Today was a rather ordinary day, woke up, showered, had breakfast, met the Queen of England, did some reading for my English Literature class etc. Okay, so I know what you’re thinking, “why is Chloe taking an English Literature course if she is studying political science at the London School of Economics?!”
Well that is a great question, how perceptive of you, I thin—wait, you’re asking about the thing I mentioned before that? The whole meeting the Queen of England (and all the other commonwealth realms i.e. Canada, Australia, the rest of the U.K. etc., but that doesn’t really have the same flair) part? Oh, well…you know….it’s not really that big of a deal—okay fine, if you insist, I’ll tell you the story. I spent this past weekend at the Cumberland Lodge with a group of students from LSE. Oh, hold on…
HiSTORY TIME WITH CHLOE!
What does Colin Firth and Smokey the Bear have in common?
A little bit of history for you, the Cumberland Lodge is a country house that was built inside the walls of Windsor Great Park in 1650 that was to be occupied by the Park Ranger. Now when I was told “Park Ranger,” I was imagining some guy who walks around in khaki and is best friends with Smokey the Bear. However, this is England, and their “Park Ranger” is usually a member of the royal family. Their main duty is to make sure other people are taking proper care of the park (HAH!). Anyway, in 1947, King George VI (aka Collin Firth in The King’s Speech) bestowed the lodge to the St. Katherine’s Foundation. This decision stemmed from the perceived lack of independent thinking of the young German students during World War II who were inculcated with Nazism. The residence was provided as a place for young people to come, take part in discussions, and hold conferences in the hopes of the cultivating a more critical society.
Okay, so now that you understand where I was and what I was doing, back to the story. Being that the Lodge is inside Windsor Great Park, we were considered temporary residents of the Park, making us eligible to attend Sunday morning services at the Royal Chapel. There were rumblings that the Queen may be in attendance at services, but being that she is, well the Queen, everything surrounding her is enigmatic.
So Sunday morning I arrived at the Royal Chapel (only after being subjected to a background check by Interpol, the International Criminal Police Organization—yeah, so intense) with the hopes of catching a glimpse of Her Majesty. The Royal Chapel was a beautiful old church nestled in the English countryside, the stuff of fairy tales, princes, castles, Queens, oh wait, sorry not there yet!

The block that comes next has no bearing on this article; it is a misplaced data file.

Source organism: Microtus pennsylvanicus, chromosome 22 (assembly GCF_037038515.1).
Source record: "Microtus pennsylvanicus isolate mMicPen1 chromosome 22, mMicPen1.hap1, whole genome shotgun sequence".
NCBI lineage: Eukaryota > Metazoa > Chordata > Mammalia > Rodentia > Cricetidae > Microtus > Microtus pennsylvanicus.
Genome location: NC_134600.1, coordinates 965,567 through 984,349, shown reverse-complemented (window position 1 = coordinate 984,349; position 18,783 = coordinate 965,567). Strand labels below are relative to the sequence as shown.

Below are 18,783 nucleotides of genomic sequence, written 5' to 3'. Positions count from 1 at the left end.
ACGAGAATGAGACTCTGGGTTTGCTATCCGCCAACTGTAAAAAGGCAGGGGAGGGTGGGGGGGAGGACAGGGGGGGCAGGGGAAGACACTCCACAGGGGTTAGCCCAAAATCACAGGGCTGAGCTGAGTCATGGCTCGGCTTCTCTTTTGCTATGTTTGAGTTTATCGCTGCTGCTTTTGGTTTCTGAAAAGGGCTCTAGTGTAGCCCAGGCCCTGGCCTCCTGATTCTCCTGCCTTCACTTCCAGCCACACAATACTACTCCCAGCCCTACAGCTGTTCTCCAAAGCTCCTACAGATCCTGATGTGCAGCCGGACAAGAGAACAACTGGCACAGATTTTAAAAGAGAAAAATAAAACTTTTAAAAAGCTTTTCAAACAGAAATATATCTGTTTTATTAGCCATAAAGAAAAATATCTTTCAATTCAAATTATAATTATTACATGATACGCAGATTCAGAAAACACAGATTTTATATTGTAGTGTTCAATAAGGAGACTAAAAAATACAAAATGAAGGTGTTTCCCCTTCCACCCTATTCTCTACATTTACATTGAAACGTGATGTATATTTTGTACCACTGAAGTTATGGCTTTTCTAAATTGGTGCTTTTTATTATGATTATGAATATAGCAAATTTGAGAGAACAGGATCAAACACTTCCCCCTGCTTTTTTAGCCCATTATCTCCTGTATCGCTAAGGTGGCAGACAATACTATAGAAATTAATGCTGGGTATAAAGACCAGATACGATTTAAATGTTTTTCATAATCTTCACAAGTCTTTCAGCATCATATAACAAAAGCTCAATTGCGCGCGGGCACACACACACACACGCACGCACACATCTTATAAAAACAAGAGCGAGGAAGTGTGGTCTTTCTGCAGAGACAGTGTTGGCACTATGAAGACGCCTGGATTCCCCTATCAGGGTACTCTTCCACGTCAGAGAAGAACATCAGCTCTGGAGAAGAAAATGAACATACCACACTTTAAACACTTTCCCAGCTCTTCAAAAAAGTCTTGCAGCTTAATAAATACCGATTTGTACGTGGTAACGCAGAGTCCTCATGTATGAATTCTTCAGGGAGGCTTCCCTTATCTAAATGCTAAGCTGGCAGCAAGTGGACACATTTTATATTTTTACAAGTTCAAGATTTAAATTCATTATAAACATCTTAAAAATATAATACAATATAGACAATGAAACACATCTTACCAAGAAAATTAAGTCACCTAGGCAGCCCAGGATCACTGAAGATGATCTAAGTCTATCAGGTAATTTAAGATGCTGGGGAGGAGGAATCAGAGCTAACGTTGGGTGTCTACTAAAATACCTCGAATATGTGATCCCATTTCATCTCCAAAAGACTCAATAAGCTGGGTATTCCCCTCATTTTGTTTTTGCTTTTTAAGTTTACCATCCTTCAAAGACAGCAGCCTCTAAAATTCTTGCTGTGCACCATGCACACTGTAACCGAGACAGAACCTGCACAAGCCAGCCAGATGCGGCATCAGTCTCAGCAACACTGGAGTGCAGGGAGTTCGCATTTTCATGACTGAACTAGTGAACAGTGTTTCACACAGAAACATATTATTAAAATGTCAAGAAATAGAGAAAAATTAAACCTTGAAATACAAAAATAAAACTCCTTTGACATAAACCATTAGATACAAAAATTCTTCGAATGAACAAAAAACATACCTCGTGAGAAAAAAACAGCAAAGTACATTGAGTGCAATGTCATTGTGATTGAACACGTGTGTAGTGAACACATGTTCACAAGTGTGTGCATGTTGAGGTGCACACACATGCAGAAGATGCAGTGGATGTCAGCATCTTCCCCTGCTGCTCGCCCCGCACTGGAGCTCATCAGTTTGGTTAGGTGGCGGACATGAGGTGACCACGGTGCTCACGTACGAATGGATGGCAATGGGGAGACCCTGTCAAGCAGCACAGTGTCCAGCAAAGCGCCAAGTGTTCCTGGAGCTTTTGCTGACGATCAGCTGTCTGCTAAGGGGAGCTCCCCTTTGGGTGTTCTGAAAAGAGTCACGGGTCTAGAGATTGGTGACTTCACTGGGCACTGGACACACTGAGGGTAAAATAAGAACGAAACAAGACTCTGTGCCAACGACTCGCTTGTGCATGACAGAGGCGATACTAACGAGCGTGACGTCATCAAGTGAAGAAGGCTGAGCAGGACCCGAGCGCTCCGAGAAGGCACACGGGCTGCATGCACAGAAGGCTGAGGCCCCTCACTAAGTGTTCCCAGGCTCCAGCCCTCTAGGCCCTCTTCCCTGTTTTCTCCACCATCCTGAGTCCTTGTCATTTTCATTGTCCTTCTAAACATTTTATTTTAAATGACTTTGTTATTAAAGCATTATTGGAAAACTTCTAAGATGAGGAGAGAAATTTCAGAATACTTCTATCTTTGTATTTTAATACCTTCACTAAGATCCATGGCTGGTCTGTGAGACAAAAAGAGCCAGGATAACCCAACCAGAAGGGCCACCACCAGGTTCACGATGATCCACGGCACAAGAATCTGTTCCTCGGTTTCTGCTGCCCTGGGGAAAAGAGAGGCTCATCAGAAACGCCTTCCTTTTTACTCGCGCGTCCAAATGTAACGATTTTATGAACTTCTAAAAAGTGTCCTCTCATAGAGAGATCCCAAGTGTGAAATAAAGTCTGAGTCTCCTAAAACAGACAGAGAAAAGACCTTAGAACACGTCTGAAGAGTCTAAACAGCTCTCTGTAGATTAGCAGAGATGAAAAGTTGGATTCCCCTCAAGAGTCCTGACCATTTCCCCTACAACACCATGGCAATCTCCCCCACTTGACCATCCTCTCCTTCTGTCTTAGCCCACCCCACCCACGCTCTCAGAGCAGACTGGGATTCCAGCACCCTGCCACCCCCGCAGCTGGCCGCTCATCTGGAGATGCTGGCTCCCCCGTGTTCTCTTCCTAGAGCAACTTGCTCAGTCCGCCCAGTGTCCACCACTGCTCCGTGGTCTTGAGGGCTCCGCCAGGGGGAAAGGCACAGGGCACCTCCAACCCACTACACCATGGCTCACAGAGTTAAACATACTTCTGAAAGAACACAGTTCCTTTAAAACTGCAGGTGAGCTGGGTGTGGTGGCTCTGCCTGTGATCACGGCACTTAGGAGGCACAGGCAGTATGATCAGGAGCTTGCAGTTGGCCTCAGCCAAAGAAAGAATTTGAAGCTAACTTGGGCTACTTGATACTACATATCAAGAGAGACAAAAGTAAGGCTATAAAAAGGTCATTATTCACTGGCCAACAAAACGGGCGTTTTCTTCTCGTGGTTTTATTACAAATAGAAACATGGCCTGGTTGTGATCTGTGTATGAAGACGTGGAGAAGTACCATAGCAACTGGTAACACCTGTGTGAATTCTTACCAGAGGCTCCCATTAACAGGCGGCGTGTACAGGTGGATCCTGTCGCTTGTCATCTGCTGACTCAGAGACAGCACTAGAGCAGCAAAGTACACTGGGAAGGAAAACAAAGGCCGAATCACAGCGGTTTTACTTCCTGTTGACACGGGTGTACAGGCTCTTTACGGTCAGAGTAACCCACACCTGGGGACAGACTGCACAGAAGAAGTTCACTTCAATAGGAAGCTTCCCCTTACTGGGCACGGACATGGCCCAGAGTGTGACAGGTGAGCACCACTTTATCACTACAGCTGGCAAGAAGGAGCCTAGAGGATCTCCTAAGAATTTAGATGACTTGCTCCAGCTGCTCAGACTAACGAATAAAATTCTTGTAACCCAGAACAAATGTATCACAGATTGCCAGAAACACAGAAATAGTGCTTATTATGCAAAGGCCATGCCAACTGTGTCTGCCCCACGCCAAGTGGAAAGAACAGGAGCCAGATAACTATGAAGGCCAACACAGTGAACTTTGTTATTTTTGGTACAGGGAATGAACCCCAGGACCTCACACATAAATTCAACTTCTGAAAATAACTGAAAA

I expected that once I got to the chapel I would know whether or not the Queen was in attendance. However, my girl Lizzy (aka Queen Elizabeth II) does not sit in the pews with the commoners. In fact, she doesn’t even just sit in her own sectioned off area, but she watches the service from her own small chamber FROM BEHIND A CURTAIN. So throughout the service neither I nor anybody else was sure if the Queen was among us. When the service ended with no sight of the Queen Bee, I was sure that my opportunity had passed and there would be no Queen-sighting for me.
Slightly dejected, I ambled out of the chapel following behind a line of churchgoers. I was trying to rejuvenate my spirits, I mean it probably was a bit much to hope to meet the most renowned monarch in the world. But just when I began to rework a new plan for meeting Prince Harry and marrying into the Royal family, this beaming blue figure caught my eye—and it walking my way! It was THE QUEEN wearing a bright blue jacket-skirt ensemble with a matching hat a mere 10 feet from me.
I guess this may be her iconic outfit?
I felt my feet become heavy in ground. Each step I took required a conscious effort. I slowly marched forward until I came face to face with Her Majesty. I tried to recall all the rules of acknowledging the Queen.
1. Don’t address the Queen unless she speaks to you first
2. Don’t do a full on bow, but a slow head bow would suffice
3. Don’t sustain eye contact for too long (or was it no eye-contact?)
But the closer I got to Her, the rules began to fade away as her regal presence took control of my bodily motions. She nodded her head and said, “Good day.” I responded with a mere a parrot of her actions, “Good day.” Except I exaggerated the head bow and a wide grin swept across my face. Completely content that I had even exchanged words with her, I was just about to continue walking (not wanting to overstay my greeting) when she began moving closer towards me (!!!!!) and asked, “Where is your group from?” I was careful to articulate each word perfectly and even tried to add some cadence to the response, “We are students at the London School of Economics.” The words seemed to hang in the air, every moment felt interminable as I awaited her response. Was she going to respond? Should I keep walking? Did I do something wrong? Then a slow smile swept across her face as she looked up at me and said, “Oh, well that’s a good place to be!” A smile snuck onto my face and I let out a small laugh (what a Queen response!) then said, “Why thank you! I am really enjoying my time there.” Then she nodded her head and turned to the person beside us waiting to talk to her. I smiled and gave her one final head bow. Then I took five steps forward and stopped, the weight of the experience began to settle in. I had just had a conversation with Her Majesty the Queen. Damn.
I apologize for the delay in updates. I had written this post on Sunday, but hadn’t had the chance to edit and put it up. I couldn’t just botch my post about the Queen. (<–WOW cool Q!)